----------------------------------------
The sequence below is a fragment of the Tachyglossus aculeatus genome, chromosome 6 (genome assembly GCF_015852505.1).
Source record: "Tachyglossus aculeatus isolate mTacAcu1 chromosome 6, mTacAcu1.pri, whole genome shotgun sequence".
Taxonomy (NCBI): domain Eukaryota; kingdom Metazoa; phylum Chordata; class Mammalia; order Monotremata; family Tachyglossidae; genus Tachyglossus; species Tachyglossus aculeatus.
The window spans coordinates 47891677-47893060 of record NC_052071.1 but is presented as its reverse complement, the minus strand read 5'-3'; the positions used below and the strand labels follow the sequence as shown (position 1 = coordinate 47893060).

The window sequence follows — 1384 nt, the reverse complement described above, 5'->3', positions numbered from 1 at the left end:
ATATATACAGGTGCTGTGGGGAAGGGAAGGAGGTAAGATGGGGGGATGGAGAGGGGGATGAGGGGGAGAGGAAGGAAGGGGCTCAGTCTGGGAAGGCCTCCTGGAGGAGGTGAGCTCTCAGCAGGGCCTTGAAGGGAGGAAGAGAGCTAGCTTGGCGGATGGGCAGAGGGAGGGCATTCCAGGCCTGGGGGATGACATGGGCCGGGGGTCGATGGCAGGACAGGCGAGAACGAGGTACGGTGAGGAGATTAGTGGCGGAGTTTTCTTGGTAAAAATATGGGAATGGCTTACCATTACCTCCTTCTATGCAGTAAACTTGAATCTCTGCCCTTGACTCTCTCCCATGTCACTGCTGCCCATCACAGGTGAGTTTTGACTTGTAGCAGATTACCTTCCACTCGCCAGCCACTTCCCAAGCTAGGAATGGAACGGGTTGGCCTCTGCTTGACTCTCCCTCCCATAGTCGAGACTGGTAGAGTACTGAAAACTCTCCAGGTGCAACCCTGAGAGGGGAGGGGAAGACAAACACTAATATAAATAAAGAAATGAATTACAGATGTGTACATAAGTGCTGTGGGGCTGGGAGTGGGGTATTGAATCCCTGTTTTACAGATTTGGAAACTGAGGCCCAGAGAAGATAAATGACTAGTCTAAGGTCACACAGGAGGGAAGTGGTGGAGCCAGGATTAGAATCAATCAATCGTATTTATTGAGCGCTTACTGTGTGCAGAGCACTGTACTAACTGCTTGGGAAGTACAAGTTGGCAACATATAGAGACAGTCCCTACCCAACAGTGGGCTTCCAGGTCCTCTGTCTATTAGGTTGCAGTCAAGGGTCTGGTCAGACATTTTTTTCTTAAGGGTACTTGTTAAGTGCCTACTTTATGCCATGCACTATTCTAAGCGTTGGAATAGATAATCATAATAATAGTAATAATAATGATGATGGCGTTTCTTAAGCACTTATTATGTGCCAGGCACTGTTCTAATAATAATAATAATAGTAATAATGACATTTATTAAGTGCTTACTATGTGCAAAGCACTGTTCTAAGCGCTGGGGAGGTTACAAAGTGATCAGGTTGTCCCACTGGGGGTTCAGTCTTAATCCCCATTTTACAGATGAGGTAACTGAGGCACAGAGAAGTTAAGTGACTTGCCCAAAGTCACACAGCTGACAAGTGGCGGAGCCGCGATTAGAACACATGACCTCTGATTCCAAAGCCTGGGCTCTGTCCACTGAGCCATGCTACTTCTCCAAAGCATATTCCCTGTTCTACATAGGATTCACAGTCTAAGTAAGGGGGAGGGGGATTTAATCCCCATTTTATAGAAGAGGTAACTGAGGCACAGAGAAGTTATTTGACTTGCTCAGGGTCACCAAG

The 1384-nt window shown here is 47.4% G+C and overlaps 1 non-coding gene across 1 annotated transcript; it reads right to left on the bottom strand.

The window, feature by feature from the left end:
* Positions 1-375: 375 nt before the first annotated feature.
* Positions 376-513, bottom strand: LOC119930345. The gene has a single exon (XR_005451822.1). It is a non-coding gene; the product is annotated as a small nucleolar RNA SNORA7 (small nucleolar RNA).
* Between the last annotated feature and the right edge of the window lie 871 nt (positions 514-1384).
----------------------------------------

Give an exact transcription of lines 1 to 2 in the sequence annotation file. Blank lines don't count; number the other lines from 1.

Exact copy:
The sequence below is a fragment of the Tachyglossus aculeatus genome, chromosome 6 (genome assembly GCF_015852505.1).
Source record: "Tachyglossus aculeatus isolate mTacAcu1 chromosome 6, mTacAcu1.pri, whole genome shotgun sequence".